We've got a lot of news, both good and not as good, for labor on today's BradCast. Also, some results of some pretty crazy primary contests on Tuesday from the final three states to hold primary elections this year before November's critical midterms. [Audio link to full show is posted after this summary.]
First up, those primary results in Delaware, Rhode Island and New Hampshire. After a couple of races in DE and RI, we hit the most notable on the night, coming out of the Granite State, where Republican voters have elected another hard-right, conspiracy theorist and election denying loon as their nominee in a U.S. Senate race they might have been able to easily win this fall with a non-insane candidate. Instead, retired Army Brigadier General Don Bolduc --- who wants to abolish the FBI and the 17th Amendment (the direct election of U.S. Senators) and has described the state's popular, relatively moderate Republican Governor Chris Sununu as "a Chinese communist sympathizer” --- will now take on New Hampshire's incumbent Democratic Sen. Maggie Hassan in November.
Two hard-right Trumpers also won the GOP nominations for the NH's two U.S. House Seats, each currently held by Democrats. We take a bit of time today to focus on Karoline Leavitt, the apparent winner of the Republican nod in the NH's 1st Congressional District, where she will fake Democratic Rep. Chris Pappas after winning her upset victory against establishment-preferred Trumper Matt Mowers. The 25-year old Leavitt (who, mark my words, will be a new GOP star whether she wins or loses), previously worked in the Trump White House and has clearly taken on the hard-right mantle and obnoxious manner of her former boss. That resulted in an extraordinarily ugly primary battle between her and fellow Trump Administration colleague Mowers for the nomination and the title of who was the Trumpiest of them all. In both the Senate and House GOP primaries, the candidates preferred (and heavily invested in) by Mitch McConnell and Kevin McCarthy lost. Democrats are likely just fine with the results.
Then, railroad workers appear to be ready to go on strike as of 12:01am on Friday, over the horrific working conditions they have been required to endure for years. We detail some of those terrible conditions in advance of what could be a wildly disruptive and expensive work stoppage in advance of the midterm elections, with some 57,000 workers now set to strike barring a breakthrough.
Next, we're joined for some significantly more positive labor news today by The American Prospect's longtime Editor-at-Large, HAROLD MEYERSON to discuss what he describes as a "groundbreaking" new labor law in California to improve the wages and working conditions of some 550,000 fast-food workers in the state. The measure was signed last week, on Labor Day, by the state's Democratic Governor Gavin Newsom.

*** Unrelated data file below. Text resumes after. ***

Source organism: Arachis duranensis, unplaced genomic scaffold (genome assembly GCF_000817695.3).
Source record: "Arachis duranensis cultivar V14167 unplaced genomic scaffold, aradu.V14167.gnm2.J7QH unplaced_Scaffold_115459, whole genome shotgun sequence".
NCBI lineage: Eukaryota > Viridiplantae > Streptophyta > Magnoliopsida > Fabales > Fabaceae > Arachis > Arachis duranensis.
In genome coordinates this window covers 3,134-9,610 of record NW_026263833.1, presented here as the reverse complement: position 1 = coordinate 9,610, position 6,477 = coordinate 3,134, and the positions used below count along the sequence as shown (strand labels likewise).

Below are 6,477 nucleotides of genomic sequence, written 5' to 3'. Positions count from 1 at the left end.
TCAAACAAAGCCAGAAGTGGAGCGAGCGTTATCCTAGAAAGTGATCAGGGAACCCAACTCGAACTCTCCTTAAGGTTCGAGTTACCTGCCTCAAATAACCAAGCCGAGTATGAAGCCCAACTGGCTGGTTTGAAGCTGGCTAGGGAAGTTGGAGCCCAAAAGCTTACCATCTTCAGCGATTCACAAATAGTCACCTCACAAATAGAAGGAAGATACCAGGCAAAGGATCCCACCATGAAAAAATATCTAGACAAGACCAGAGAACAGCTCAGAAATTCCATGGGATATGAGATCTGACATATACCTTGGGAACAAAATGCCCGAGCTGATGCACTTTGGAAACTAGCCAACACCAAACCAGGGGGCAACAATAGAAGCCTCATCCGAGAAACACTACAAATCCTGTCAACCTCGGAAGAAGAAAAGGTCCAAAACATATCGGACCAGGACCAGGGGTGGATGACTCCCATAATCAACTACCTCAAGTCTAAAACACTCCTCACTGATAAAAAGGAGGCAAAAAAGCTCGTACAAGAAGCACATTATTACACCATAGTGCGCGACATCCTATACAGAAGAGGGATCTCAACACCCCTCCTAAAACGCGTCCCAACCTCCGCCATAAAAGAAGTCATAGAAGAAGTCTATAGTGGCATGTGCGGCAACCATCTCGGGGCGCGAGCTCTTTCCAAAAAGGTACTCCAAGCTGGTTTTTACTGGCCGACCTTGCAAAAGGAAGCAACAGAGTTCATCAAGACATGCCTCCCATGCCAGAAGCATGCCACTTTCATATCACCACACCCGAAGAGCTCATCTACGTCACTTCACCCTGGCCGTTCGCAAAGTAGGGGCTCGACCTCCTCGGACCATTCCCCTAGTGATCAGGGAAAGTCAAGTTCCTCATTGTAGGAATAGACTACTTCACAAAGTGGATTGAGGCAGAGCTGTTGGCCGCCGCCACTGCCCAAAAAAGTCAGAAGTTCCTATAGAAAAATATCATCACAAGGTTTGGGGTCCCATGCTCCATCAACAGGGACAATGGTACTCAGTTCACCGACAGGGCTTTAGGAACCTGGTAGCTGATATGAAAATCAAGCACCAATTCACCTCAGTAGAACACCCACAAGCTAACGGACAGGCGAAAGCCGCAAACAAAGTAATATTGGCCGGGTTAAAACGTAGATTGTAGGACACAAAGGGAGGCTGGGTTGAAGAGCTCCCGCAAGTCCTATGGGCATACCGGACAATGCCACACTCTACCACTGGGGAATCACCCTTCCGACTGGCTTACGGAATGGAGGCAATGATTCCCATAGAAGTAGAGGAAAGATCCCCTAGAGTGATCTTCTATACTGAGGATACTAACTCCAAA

In addition to setting a $22/hour minimum wage for the state's half-million fast-food workers (adjusted annually to keep up with the consumer price index), AB 257 also mandates the creation of a 10-person Council to oversee working conditions in the sector statewide. The Council, as Meyerson reported recently at The Prospect, would include "two representatives of franchise owners, two from the corporate chains, two fast-food workers, two fast-food 'advocates' (likely SEIU), and two who are the governor’s appointees to head labor-related state agencies."
"It's been really groundbreaking," Meyers explains today, "There's been nothing like it, really, in American history. It sets up what's called sectoral bargaining, in which representatives of workers in an entire industry sit down with representatives of management in the industry, and in this case, with a couple of state officials, as well. And they set standards for the industry...to craft wage and benefit and workplace safety and other standards for every worker in a chain fast-food outlet in California that has at least 100 outlets nationwide. So McDonalds, Jack in the Box, Starbucks, you name it."
That is a huge victory for labor groups like the Service Employees International Union (SEIU), and is likely to bring positive change for workers faster than otherwise unionizing hundreds of Taco Bell shops, one at a time.
Along with a helpful dose of American Labor history, Meyerson details how "sectoral bargaining is actually fairly common in Western Europe [where] it evolved on top of a much higher level of unionization of their workers than we have here in the United States." For now, however, as the SEIU has been fighting for a decade to unionize fast-food shops and establish a $15 minimum wage for their workers, the CA state effort is indeed both progressive and ground-breaking.
Of course, that means that an effort is already under way by the franchise industry and other wealthy business interests to shut the whole thing down. If the anti-worker forces in the state can collect enough signatures in the next several months, they can prevent the measure from going into full effect until voters decide on it via a 2024 ballot initiative. Otherwise, as Meyerson explains, "the law goes into effect. They can always then put an initiative on the ballot [in 2024 anyway], but at that point they would effectively be demanding a wage cut for half a million workers and their families."
All of this comes as a new Gallup survey found that, as of Labor Day, support for unions was at 71% among Americans, a nearly 60-year high. That, paradoxically, as just 6% of workers are currently in private unions. Yet, approval for labor unions hasn't been this high since 1965. Interestingly, when Gallup began their annual survey in 1936, amid the Great Depression, approval for labor unions was only one point higher, at 72%.
Lots to digest, I suspect, on today's BradCast. Buckle up...
(Snail mail support to "Brad Friedman, 7095 Hollywood Blvd., #594 Los Angeles, CA 90028" always welcome too!)